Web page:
Wednesday, July 30, 2014

The downward spiral of filth

In the entertainment you have to get in the public’s eye. In order to do that you have to do something that catches the public’s attention. Scandalous behavior is always helpful to that end these days, of course, since there really is no negative effect to moral scandal. The problem for the stars is that there is so much that is scandalous that in order to garner any attention, you have to do something even more scandalous than all the rest of the scandal. And so we have a downward spiral of immoral behavior as the stars claw to stay at the bottom of the scumheap.

The cars with class

Every generation has automobiles that are "the" cars - the ones with pizzazz, with class, with style, or just the ones that cost the most. Back in the good ol' days, one of those cars was the Thunderbird (or T-bird). None of us could ever afford one, of course, but it was the car we all wished we had. Below is a 1971 Thunderbird, from the year I graduated from high school.

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Persona non grata

My dear boy, have you no spirit, no enterprise? You must take the first train to Market Blandings. I say Market Blandings because I am unfortunately not in a position to invite you to the castle. My sister Hermione is in charge there, and for some reason all my sisters have got the idea that if someone's a friend of mine, he must be a rat of the underworld.

(from Galahad at Blandings, by Sir Pelham Wodehouse)

The ultimate in courtesy

Gally pursed his lips. He was a chivalrous man. In his time he had said things equally or even more offensive to silver ring bookmakers and their like, but these had invariably been of the male sex. To women from youth upward he had always prided himself on being scrupulously polite. Even on the occasion in his early days when a ballet dancer of mixed Spanish and Italian parentage had stabbed him in the leg with a hatpin, his manner had remained suave and his language guarded.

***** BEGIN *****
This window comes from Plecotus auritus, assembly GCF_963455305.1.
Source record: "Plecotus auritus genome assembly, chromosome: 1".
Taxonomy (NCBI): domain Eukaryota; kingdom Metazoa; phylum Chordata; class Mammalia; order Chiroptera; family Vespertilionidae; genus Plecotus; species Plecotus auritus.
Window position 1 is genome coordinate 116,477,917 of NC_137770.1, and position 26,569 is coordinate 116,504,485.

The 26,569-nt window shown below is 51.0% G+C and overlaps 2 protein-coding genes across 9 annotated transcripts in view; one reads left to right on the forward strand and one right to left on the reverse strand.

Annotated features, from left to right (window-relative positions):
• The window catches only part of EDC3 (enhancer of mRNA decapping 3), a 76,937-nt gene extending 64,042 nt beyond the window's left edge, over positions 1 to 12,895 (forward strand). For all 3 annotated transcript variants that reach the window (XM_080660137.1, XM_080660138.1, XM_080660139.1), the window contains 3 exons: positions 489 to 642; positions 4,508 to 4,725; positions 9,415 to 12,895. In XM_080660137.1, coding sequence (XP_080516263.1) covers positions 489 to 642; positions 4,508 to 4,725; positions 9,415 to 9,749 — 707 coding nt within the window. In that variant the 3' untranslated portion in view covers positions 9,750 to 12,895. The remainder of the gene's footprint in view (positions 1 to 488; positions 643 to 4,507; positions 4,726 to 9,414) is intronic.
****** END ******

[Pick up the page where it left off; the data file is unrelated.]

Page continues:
(from Galahad at Blandings, by Sir Pelham Wodehouse)

Tuesday, July 29, 2014

Oh, my aching back!

As we get older, that is not just a theoretical expression.

Monday, July 28, 2014

Butlers with "stature"

As is so often the case with butlers, there was a good deal of Beach. Julius Caesar, who liked to have men about him that were fat, would have taken to him at once. He was a man who had made two chins grow where only one had been before, and his waistcoat swelled like the sail of a racing yacht.

(from Galahad at Blandings, by Sir Pelham Wodehouse)


Sunday, July 27, 2014

Martin Kosleck - busy "enemy" actor

If you have seen a World War II vintage movie with very many Germans portrayed, it is very likely you saw Kosleck, at least in a minor role. One of our favorites of his roles was as the assassin Mirko in the Sherlock Holmes movie Pursuit to Algiers.

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Movie stars do get older

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Just like all the rest of us.

Saturday, July 26, 2014

Not a lovely cop

The policeman was a long, stringy policeman, who flowed out of his uniform at odd spots. His face was gnarled, his wrists knobbly and of a geranium hue, and he had those three or four extra inches of neck which disqualify a man for high honours in a beauty competition.

(from Galahad at Blandings, by Sir Pelham Wodehouse)

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More HERE about Wodehousean policemen.

"I would trust him with my life"

But for that statement to be wise, he must have the character to be trustworthy, the diligence to be faithful, and the ability to get the job done. Not a light statement to make.

More HERE about trust.

The spirit of the law

He knew the law, and adhered closely to the letter of he law, but since he had come west, here with these people of wider, more liberal view, he was beginning to feel what one of his old teachers had long ago told him. That no matter what the letter of the law said, it was of purely general application. It was teh judge and his sense of justice that gave law its meaning. There were differences. All cases were not black or white - there were many shades of gray.